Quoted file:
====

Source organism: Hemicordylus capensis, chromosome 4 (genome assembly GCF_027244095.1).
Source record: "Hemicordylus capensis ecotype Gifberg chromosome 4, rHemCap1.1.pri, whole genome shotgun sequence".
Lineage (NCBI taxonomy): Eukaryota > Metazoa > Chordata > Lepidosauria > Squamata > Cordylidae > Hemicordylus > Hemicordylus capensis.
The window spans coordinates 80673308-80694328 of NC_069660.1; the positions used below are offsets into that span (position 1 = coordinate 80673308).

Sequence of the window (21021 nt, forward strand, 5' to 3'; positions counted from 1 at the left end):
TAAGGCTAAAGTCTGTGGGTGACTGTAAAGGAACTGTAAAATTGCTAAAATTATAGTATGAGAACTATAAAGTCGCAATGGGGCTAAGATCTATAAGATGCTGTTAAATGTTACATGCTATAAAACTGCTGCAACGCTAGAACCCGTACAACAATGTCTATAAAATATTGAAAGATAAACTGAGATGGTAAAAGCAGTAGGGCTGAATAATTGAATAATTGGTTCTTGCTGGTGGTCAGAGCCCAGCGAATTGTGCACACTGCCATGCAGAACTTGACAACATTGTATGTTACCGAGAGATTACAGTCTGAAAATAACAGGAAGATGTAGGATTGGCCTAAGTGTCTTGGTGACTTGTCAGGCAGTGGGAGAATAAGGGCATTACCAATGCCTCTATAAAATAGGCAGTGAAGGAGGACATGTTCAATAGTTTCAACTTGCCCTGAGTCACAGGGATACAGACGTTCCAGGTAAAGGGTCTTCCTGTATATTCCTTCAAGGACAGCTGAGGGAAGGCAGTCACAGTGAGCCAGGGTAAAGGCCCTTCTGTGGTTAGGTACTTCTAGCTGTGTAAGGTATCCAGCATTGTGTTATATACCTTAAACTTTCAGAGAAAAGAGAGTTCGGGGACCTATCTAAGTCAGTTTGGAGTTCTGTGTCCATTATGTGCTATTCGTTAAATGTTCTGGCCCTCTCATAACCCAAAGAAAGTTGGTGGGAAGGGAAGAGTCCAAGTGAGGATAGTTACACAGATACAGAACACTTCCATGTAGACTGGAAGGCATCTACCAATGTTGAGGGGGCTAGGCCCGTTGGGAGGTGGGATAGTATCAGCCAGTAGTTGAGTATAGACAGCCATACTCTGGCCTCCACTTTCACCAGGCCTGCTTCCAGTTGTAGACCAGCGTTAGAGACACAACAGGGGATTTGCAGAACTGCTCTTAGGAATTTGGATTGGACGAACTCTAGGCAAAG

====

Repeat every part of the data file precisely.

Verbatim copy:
Source organism: Hemicordylus capensis, chromosome 4 (genome assembly GCF_027244095.1).
Source record: "Hemicordylus capensis ecotype Gifberg chromosome 4, rHemCap1.1.pri, whole genome shotgun sequence".
Lineage (NCBI taxonomy): Eukaryota > Metazoa > Chordata > Lepidosauria > Squamata > Cordylidae > Hemicordylus > Hemicordylus capensis.
The window spans coordinates 80673308-80694328 of NC_069660.1; the positions used below are offsets into that span (position 1 = coordinate 80673308).

Sequence of the window (21021 nt, forward strand, 5' to 3'; positions counted from 1 at the left end):
TAAGGCTAAAGTCTGTGGGTGACTGTAAAGGAACTGTAAAATTGCTAAAATTATAGTATGAGAACTATAAAGTCGCAATGGGGCTAAGATCTATAAGATGCTGTTAAATGTTACATGCTATAAAACTGCTGCAACGCTAGAACCCGTACAACAATGTCTATAAAATATTGAAAGATAAACTGAGATGGTAAAAGCAGTAGGGCTGAATAATTGAATAATTGGTTCTTGCTGGTGGTCAGAGCCCAGCGAATTGTGCACACTGCCATGCAGAACTTGACAACATTGTATGTTACCGAGAGATTACAGTCTGAAAATAACAGGAAGATGTAGGATTGGCCTAAGTGTCTTGGTGACTTGTCAGGCAGTGGGAGAATAAGGGCATTACCAATGCCTCTATAAAATAGGCAGTGAAGGAGGACATGTTCAATAGTTTCAACTTGCCCTGAGTCACAGGGATACAGACGTTCCAGGTAAAGGGTCTTCCTGTATATTCCTTCAAGGACAGCTGAGGGAAGGCAGTCACAGTGAGCCAGGGTAAAGGCCCTTCTGTGGTTAGGTACTTCTAGCTGTGTAAGGTATCCAGCATTGTGTTATATACCTTAAACTTTCAGAGAAAAGAGAGTTCGGGGACCTATCTAAGTCAGTTTGGAGTTCTGTGTCCATTATGTGCTATTCGTTAAATGTTCTGGCCCTCTCATAACCCAAAGAAAGTTGGTGGGAAGGGAAGAGTCCAAGTGAGGATAGTTACACAGATACAGAACACTTCCATGTAGACTGGAAGGCATCTACCAATGTTGAGGGGGCTAGGCCCGTTGGGAGGTGGGATAGTATCAGCCAGTAGTTGAGTATAGACAGCCATACTCTGGCCTCCACTTTCACCAGGCCTGCTTCCAGTTGTAGACCAGCGTTAGAGACACAACAGGGGATTTGCAGAACTGCTCTTAGGAATTTGGATTGGACGAACTCTAGGCAAAG